And while Jordan was the dominant force on a team that won 72 games and went 15-3 in the playoffs that spring, he never scaled a mountaintop in the Finals like LeBron did last year in knocking off the 73-win Warriors. If LeBron can somehow beat a seemingly unstoppable Warriors team yet again in the Finals, which looks very unlikely at the time of writing after the Cavs went down 0-3 on Wednesday night, he gets that much closer to Jordan.

If I had to narrow this debate down, I would say that Jordan is the most ruthless winner and greatest competitor that basketball has ever seen, while LeBron is the most naturally and physically gifted player ever.

But the reason I have to still put Jordan ahead is because of the eras each played in.

It feels like I mention this every time I write an NBA article here, but today's league makes for such a friendly era for offense and putting up big numbers across all categories. Twenty years ago, the opposite was true.

In one of the more infamous games Jordan won, Utah scored 54 points for an entire NBA Finals game. Under today's rules, and I say this without any hyperbole or irony implied, I think a random power-conference NCAA team could put up 54 in 48 minutes against an NBA playoff team.

LeBron would almost certainly put up similar kinds of numbers in the '90s due to his wide frame and ability to get the rim, but it's impossible to think he'd get as many assists as he does now.

Meanwhile, Jordan would absolutely feast on the tight hand-checking rules today. Heck, Jordan averaged 37 ppg as a usage hog in 1987 when teams didn't try as hard on defense as they did in the '90s. In today's league, after Russell Westbrook averaged a triple-double for a whole season, Jordan would be putting up stats galore. In 1996, not even one of the Monstars from "Space Jam" would manage a triple-double.

Jordan, while shooting just 33 percent on threes for his whole career and shooting roughly one of every 14 shots from behind the arc, could nonetheless thrive in an era with greater floor spacing and more three-point attempts, as evidenced by his 40 percent mark during the three seasons in which the three-point line was moved in from 1995-97.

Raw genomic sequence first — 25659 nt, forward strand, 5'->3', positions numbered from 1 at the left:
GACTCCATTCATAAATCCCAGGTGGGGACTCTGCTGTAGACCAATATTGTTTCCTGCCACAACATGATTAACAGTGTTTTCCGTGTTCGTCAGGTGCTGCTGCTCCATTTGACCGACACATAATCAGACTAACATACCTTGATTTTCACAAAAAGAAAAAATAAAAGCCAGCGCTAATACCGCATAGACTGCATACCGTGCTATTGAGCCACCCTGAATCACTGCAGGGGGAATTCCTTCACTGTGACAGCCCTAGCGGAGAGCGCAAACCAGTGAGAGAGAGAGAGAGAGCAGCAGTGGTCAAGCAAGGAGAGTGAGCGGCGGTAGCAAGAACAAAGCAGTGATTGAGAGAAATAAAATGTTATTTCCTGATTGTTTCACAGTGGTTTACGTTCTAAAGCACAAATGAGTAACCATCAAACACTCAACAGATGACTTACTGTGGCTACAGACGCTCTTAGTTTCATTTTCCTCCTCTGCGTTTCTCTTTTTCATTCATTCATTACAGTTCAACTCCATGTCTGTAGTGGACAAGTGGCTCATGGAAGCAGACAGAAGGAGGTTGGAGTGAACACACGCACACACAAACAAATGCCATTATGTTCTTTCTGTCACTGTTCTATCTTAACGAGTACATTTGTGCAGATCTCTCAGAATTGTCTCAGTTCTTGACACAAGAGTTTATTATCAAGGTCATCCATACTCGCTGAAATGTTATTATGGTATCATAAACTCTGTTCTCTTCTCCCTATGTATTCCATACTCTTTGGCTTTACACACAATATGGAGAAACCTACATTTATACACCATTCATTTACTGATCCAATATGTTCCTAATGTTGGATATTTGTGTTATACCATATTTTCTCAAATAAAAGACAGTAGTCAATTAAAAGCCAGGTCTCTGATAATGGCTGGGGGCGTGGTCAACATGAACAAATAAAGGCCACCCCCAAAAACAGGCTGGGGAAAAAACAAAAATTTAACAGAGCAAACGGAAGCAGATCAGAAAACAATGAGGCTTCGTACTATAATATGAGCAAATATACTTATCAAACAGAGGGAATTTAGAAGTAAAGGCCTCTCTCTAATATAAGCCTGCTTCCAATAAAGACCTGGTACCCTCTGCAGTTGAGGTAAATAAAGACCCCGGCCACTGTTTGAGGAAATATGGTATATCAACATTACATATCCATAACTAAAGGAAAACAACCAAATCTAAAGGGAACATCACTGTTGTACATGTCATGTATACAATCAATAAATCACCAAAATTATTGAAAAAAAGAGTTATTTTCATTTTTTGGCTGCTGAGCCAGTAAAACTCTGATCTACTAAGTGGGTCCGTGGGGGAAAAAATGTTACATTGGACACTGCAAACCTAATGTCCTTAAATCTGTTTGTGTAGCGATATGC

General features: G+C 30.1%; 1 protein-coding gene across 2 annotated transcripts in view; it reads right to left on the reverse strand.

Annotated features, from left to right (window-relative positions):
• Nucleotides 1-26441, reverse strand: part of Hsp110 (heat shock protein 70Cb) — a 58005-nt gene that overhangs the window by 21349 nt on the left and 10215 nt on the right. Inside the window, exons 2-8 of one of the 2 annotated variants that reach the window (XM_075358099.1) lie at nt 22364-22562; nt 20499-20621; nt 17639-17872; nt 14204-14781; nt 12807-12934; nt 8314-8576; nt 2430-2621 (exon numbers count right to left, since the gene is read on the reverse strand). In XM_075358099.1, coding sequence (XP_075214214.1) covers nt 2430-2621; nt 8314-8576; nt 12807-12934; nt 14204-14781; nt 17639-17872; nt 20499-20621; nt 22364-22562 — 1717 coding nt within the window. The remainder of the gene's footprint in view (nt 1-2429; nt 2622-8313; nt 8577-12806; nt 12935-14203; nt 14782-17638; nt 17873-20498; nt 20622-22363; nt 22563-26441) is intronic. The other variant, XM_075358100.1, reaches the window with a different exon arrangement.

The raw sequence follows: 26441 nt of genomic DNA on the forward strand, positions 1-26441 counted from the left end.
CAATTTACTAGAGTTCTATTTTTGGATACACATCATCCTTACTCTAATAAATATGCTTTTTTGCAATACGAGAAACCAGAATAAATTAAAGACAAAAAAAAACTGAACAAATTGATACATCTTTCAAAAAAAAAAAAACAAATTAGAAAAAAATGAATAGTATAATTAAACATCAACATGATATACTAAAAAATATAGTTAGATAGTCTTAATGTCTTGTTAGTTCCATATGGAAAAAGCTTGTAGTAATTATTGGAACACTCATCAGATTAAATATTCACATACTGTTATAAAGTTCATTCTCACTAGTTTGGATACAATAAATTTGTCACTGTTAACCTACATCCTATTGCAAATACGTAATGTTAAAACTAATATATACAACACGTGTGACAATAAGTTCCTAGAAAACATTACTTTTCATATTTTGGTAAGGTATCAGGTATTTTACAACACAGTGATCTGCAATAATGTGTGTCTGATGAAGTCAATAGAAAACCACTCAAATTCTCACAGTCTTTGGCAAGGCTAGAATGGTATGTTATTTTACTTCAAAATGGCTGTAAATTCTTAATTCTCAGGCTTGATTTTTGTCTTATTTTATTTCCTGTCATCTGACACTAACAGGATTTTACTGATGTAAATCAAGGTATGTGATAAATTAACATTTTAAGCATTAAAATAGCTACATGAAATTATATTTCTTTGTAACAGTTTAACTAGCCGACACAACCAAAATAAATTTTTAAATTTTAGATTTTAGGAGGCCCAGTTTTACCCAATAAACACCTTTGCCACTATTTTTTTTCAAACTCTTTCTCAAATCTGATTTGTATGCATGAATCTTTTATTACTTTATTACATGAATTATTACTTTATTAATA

But for my money, LeBron could end up putting so many additional amazing seasons to come that he could conceivably pass Jordan by adding another couple rings and putting up the same type of season he's been putting up for a decade-plus for another five years or so.

Consider this: LeBron is 32 and just put up his third best offensive season ever. Sure, he's probably lost half a step on defense, but as these playoffs have shown, he's about as physically dominant as he's ever been with the ball in his hands. For Jordan, age 32 was around the time he had to adjust his skill set because he couldn't get to the rim as often.

We also know that LeBron is incredibly committed to taking care of his body with a variety of tools and techniques that NBA players didn't have access to in past generations or weren't using. Jordan, as great as he was and has hard as he trained, was also known for staying out and smoking cigars all night in Atlantic City.

To me, it is not crazy to think that LeBron could have at least three or four more seasons of averaging at least 25 points, 6 points and 6 assists every night. That could give him something like 17 or more consecutive seasons of a stat line that only 11 men have ever managed once. It would be hard to say that person stands second to anybody.

Even if LeBron falls in four games to the Warriors in these Finals, the fact that we're even able to legitimately bring up the Jordan comparisons is a huge testament to his greatness.